Speaker adaptive modeling is then applied by conditioning the network on an i-vector characterization of each speaker using 100-dimensional i-vectors. The i-vectors are added to the activation of each CNN layer via a learnable weight matrix.

After initial training, model parameters are optimized using a maximum mutual information (MMI) objective function:

Equation

where w is a word sequence, and a is an acoustic realization of a word sequence. The performance improvements obtained from this lattice-free MMI (LFMMI) training phase, as well as i-vectors, can be seen in the following table:

Table

An initial decoding of acoustic model outputs is done with a WFST (Weighted Finite State Transducer) decoder.

We use an N-gram language model trained and pruned with the SRILM toolkit. The first-pass LM has approximately 15.9 million bigrams, trigrams, and 4-grams, and a vocabulary of 30500 words, and give a perplexity of 54 on RT-03 speech transcripts.

The N-best performing hypotheses from the WFST decoding are then rescored using a combination of a large N-gram language model and neural net language models. The best performing language model used LSTMs with three hidden layers, and 1000 hidden units in each layer. “For the final system, we interpolated two LSTM-LMs with an N-gram LM for the forward direction LM, and similarly for the backward direction LM.”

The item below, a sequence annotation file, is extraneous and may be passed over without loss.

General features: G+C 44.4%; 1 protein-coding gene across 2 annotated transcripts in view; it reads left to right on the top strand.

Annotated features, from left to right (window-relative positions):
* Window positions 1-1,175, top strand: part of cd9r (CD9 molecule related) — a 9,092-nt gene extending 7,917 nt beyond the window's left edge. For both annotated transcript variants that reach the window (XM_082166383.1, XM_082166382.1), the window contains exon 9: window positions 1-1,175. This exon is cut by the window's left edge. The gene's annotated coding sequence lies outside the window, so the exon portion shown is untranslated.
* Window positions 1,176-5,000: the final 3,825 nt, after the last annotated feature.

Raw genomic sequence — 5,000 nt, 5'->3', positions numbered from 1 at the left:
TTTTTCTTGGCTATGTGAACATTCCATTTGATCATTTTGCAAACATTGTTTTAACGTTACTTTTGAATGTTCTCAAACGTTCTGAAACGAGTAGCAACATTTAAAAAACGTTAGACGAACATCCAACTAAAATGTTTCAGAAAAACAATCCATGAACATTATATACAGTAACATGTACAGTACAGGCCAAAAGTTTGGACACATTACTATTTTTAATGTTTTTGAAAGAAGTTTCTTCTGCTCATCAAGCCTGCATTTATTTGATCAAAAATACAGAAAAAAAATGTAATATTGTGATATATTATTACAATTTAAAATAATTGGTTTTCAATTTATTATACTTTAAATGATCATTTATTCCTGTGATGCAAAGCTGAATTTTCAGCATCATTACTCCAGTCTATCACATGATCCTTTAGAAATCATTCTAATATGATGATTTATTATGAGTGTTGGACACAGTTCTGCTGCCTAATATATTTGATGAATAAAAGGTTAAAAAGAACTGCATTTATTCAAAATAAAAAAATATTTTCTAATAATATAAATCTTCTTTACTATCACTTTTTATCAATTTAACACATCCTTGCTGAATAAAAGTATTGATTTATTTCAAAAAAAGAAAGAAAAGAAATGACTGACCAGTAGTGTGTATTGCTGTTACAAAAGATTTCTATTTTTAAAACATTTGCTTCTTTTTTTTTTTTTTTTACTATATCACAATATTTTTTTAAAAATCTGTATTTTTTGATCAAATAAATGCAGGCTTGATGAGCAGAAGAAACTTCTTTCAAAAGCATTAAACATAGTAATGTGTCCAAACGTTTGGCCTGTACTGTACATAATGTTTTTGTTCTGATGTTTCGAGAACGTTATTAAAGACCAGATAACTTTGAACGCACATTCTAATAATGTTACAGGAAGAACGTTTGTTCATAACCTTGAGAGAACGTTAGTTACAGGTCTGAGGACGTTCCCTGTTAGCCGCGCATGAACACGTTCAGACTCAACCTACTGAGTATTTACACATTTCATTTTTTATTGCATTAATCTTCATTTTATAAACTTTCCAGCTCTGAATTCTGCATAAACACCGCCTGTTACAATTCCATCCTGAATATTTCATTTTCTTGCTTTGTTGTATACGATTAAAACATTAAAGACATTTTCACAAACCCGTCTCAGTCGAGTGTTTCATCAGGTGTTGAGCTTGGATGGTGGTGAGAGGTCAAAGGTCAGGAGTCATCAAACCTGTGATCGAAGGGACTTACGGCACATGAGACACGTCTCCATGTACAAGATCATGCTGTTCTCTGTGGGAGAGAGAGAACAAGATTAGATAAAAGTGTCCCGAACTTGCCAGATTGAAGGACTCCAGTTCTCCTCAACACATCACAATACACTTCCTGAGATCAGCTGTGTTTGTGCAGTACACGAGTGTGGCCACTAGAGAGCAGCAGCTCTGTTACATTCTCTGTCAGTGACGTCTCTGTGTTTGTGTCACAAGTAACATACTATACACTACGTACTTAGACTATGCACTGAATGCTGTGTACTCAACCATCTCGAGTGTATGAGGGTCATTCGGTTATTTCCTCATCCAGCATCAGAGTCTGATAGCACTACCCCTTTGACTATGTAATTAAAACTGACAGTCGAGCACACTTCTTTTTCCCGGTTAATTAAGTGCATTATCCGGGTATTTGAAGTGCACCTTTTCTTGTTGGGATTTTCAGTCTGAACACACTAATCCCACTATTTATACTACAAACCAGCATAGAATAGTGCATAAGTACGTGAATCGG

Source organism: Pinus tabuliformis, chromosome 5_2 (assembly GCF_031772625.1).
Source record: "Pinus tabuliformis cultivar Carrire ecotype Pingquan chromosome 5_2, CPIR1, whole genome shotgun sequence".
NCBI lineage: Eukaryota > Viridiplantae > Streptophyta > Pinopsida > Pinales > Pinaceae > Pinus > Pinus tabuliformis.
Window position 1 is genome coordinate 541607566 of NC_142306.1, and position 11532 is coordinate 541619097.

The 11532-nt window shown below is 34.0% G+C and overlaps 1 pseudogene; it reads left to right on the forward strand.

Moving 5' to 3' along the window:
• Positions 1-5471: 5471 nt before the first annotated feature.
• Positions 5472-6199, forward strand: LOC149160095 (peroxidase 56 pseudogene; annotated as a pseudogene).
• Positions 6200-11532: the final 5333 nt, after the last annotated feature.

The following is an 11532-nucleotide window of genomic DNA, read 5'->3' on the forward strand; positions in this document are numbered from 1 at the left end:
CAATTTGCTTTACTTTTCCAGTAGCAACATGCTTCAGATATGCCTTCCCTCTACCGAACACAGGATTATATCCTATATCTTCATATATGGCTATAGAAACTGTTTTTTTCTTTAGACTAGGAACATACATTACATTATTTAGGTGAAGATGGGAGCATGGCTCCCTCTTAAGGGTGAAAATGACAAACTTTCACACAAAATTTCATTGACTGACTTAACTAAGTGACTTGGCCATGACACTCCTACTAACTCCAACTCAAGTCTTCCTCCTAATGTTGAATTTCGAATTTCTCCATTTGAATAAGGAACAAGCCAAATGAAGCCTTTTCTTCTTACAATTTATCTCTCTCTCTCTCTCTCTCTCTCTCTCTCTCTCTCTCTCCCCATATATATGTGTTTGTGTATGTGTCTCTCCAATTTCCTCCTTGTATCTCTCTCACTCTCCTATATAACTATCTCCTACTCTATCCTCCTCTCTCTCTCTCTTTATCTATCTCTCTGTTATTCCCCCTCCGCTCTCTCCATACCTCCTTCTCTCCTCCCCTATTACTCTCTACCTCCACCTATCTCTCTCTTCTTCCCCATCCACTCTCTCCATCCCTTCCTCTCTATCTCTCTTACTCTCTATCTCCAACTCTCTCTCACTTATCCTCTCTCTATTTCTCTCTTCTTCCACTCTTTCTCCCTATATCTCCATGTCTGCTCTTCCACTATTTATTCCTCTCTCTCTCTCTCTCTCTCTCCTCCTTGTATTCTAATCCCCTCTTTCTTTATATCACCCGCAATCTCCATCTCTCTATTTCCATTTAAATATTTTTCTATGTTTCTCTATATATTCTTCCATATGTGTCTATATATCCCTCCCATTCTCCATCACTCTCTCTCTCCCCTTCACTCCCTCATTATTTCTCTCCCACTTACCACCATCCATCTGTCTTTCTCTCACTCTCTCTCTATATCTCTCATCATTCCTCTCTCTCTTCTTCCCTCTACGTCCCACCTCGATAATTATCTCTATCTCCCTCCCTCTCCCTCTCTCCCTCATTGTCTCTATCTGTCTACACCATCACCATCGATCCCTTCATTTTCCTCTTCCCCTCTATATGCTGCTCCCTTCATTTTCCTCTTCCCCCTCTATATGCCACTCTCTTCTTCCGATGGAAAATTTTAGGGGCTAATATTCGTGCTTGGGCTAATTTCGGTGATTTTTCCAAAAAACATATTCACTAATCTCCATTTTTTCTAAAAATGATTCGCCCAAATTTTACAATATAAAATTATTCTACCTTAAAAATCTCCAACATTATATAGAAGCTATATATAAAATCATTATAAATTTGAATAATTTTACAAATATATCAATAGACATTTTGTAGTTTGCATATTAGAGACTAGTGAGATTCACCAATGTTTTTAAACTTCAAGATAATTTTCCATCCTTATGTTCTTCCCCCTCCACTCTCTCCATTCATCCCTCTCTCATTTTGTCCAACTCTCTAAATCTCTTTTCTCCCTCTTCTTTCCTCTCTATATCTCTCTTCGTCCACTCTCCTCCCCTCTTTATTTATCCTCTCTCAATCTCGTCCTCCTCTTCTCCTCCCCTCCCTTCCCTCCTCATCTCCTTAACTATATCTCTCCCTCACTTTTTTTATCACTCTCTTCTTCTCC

Bio: Adrian Colyer was CTO of SpringSource, then CTO for Apps at VMware and subsequently Pivotal. He is now a Venture Partner at Accel Partners in London, working with early stage and startup companies across Europe. If you’re working on an interesting technology-related business he would love to hear from you: you can reach him at acolyer at accel dot com.

Original. Reposted with permission.